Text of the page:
In the last week, we have made trips to the ER, the doctor’s office, and the Minute Clinic. Zoë was hit with croup and had trouble breathing last week (hence the ER visit). She was up, feverish and coughing, for nights on end. Then this weekend, while D was out of town, Stella developed a fever, as well. A doctor’s visit on Monday confirmed nothing, but she was still sick yesterday, so my mom (babysitter/grandma extraordinaire) took her to the Minute Clinic, and she has strep.
The hard part of all of this is that I can’t stay home and cuddle and take care of them all day. This is the first time that I’ve had to head out the door to work and leave my sick girls in someone else’s (albeit very capable) hands. But I miss them, and they miss me. Yesterday, Stella said to Grandma, “I just want to be with my mom.”
Go ahead and twist the knife.
Even without sick kids, I know that the current pace of my life is not sustainable. I’m mother and wife on top of working full time and teaching and editing and preparing for a book launch. (O, copyedits, I will get to you soon. I promise!) And then there is the constant pull back to the page, to writing. Most of the time these days I don’t even think about my own writing, but I feel its absence in my life. I feel flat.
I love when I am in the middle of a writing project and I suddenly wake in the middle of the night with an idea. I love the way the rhythm of my gate on a long, slow run opens my mind to a new possibility in a scene or with a character. I love the way the writing continues to happen in my head throughout the day, even when I’m unaware of the work that’s being done. But in order for that kind of magic to happen, I actually need to be writing and writing regularly.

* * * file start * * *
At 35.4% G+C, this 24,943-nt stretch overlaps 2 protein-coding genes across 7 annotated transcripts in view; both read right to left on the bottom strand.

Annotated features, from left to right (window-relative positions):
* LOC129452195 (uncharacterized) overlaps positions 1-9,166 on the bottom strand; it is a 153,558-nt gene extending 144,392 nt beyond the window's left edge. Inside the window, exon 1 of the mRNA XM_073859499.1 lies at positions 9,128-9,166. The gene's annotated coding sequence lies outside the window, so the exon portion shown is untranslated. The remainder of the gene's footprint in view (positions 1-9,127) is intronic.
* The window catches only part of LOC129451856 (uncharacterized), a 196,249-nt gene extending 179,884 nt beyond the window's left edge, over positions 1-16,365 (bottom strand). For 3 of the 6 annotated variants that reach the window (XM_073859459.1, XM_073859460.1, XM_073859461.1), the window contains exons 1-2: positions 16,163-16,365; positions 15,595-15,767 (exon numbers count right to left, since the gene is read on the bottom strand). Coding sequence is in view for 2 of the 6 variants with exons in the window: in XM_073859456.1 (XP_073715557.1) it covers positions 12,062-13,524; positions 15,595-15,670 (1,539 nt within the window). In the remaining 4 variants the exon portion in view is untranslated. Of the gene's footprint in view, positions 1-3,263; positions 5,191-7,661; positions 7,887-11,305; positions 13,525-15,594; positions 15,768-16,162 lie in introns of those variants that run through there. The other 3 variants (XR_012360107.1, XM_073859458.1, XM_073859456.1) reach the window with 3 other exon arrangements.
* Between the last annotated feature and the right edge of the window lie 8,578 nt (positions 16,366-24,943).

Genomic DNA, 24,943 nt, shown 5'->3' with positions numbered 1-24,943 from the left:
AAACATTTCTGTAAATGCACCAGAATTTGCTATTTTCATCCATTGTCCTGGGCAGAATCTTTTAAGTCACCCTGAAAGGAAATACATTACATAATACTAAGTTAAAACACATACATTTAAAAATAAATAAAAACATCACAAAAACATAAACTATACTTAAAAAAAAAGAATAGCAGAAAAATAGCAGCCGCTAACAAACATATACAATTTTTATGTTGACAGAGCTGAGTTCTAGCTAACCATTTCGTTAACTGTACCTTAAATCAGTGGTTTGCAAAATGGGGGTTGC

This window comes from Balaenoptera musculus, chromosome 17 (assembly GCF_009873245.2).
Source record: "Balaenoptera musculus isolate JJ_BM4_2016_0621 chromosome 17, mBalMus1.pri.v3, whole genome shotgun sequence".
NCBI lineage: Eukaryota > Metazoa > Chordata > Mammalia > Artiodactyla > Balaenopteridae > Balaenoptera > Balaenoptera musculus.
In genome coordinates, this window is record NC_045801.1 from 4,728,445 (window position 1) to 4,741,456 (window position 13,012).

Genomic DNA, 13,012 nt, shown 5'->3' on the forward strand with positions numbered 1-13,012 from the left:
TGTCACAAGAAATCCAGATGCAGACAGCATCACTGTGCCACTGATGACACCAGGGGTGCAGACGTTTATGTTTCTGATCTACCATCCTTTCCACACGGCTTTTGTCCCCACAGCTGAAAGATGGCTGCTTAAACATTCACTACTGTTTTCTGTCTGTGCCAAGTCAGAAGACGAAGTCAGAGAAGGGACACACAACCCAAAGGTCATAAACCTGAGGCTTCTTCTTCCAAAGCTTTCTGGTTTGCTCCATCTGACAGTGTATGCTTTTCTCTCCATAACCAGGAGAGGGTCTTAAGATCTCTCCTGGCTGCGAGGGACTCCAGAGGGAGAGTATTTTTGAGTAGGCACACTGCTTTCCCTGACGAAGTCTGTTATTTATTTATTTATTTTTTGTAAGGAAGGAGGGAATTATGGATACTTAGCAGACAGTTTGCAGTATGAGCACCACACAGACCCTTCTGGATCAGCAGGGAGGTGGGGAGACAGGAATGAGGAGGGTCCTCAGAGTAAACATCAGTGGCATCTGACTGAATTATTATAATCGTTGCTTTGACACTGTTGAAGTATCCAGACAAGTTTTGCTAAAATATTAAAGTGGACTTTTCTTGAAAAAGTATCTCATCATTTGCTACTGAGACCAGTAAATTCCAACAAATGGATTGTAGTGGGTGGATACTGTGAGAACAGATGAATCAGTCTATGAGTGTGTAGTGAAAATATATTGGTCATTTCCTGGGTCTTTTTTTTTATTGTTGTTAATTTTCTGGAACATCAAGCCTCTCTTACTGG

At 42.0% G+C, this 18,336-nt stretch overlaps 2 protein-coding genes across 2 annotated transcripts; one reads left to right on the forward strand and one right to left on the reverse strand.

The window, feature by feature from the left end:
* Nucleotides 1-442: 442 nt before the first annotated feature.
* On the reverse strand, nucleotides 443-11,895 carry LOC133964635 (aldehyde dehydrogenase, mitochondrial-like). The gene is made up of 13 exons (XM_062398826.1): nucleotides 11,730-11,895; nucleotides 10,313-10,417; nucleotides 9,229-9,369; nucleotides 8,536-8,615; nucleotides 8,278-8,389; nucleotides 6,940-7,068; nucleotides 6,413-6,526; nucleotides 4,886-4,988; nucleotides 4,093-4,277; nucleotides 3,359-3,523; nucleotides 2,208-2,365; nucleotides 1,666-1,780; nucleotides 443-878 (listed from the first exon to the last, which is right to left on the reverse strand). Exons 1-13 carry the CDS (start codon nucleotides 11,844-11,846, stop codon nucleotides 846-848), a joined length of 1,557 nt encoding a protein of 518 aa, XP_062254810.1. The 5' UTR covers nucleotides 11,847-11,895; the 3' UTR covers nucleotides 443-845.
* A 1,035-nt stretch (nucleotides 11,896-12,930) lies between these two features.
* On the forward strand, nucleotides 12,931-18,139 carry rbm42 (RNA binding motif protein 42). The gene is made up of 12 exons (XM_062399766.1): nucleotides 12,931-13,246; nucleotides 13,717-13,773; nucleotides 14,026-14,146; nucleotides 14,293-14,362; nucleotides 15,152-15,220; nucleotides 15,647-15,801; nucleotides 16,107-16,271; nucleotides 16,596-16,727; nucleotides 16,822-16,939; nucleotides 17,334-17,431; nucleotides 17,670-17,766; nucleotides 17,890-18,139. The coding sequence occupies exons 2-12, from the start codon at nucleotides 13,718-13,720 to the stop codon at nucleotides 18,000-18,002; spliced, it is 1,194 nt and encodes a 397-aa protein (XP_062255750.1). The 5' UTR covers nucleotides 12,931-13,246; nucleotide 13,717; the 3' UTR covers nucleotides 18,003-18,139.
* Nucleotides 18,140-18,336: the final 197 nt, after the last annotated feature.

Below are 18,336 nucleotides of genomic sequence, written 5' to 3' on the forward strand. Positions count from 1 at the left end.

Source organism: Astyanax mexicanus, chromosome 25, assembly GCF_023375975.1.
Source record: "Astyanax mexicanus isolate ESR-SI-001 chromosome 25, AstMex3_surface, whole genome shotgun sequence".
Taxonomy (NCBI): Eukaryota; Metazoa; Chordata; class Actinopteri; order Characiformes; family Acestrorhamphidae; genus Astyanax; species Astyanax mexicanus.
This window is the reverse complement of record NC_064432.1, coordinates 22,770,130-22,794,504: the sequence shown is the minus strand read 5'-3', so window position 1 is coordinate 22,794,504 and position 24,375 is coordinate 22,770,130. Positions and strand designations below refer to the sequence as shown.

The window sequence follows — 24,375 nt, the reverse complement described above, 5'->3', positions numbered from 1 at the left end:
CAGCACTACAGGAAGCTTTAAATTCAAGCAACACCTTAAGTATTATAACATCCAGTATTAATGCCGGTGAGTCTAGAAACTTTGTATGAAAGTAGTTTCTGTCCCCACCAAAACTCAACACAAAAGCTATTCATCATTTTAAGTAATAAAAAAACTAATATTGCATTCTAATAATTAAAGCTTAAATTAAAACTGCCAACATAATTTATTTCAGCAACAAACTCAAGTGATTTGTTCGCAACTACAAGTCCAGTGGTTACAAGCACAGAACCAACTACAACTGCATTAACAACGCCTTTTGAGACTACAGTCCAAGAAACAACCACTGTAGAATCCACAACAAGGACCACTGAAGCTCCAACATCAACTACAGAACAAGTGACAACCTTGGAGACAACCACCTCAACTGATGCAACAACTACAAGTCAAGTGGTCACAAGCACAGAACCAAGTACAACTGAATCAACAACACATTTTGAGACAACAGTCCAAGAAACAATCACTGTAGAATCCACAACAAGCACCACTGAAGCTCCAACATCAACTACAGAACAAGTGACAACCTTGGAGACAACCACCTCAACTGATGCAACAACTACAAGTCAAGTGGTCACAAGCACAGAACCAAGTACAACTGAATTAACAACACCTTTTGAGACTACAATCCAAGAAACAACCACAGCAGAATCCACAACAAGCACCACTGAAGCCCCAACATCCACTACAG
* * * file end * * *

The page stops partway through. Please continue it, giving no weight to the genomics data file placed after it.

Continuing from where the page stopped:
I’ve had an idea for a novel bouncing around in my head since the end of summer, and last week I realized that if I didn’t start actually writing it, I’d lose my passion for the project. Or it would grow stale. Or fizzle out.
So on Friday, I had an hour between work and a reading I was planning to attend. I went to a coffee shop and I pulled out paper and pen and began to write.
I always tell my students that they can accomplish a ton of writing in an hour or two a week. “Just set that time aside.” Well, it’s time I started to take my own advice. Because I’m a different person when I write—I’m filled with a sense of possibility.
I only wrote for 45 minutes on Friday, and the paper is scribbled mess, but it’s a start, and it’s exactly what I needed.
I don’t know when the next hour will appear, but somehow, I know it will.